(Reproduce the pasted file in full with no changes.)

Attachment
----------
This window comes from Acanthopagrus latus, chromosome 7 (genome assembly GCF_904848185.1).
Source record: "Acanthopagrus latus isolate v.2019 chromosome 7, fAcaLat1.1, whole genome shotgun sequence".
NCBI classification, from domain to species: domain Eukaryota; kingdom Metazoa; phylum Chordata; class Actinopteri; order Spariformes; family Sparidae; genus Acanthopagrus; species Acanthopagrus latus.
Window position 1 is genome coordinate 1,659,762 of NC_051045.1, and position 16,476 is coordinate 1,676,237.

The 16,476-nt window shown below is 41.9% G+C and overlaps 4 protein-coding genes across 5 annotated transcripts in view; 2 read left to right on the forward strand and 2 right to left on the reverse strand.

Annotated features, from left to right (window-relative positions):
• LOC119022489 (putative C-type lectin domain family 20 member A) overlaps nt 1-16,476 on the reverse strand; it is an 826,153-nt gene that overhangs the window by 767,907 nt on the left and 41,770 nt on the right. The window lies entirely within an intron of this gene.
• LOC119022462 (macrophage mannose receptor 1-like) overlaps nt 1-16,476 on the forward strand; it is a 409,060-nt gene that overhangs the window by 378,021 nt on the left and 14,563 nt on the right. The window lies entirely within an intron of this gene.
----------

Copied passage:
This window comes from Acanthopagrus latus, chromosome 7 (genome assembly GCF_904848185.1).
Source record: "Acanthopagrus latus isolate v.2019 chromosome 7, fAcaLat1.1, whole genome shotgun sequence".
NCBI classification, from domain to species: domain Eukaryota; kingdom Metazoa; phylum Chordata; class Actinopteri; order Spariformes; family Sparidae; genus Acanthopagrus; species Acanthopagrus latus.
Window position 1 is genome coordinate 1,659,762 of NC_051045.1, and position 16,476 is coordinate 1,676,237.

The 16,476-nt window shown below is 41.9% G+C and overlaps 4 protein-coding genes across 5 annotated transcripts in view; 2 read left to right on the forward strand and 2 right to left on the reverse strand.

Annotated features, from left to right (window-relative positions):
• LOC119022489 (putative C-type lectin domain family 20 member A) overlaps nt 1-16,476 on the reverse strand; it is an 826,153-nt gene that overhangs the window by 767,907 nt on the left and 41,770 nt on the right. The window lies entirely within an intron of this gene.
• LOC119022462 (macrophage mannose receptor 1-like) overlaps nt 1-16,476 on the forward strand; it is a 409,060-nt gene that overhangs the window by 378,021 nt on the left and 14,563 nt on the right. The window lies entirely within an intron of this gene.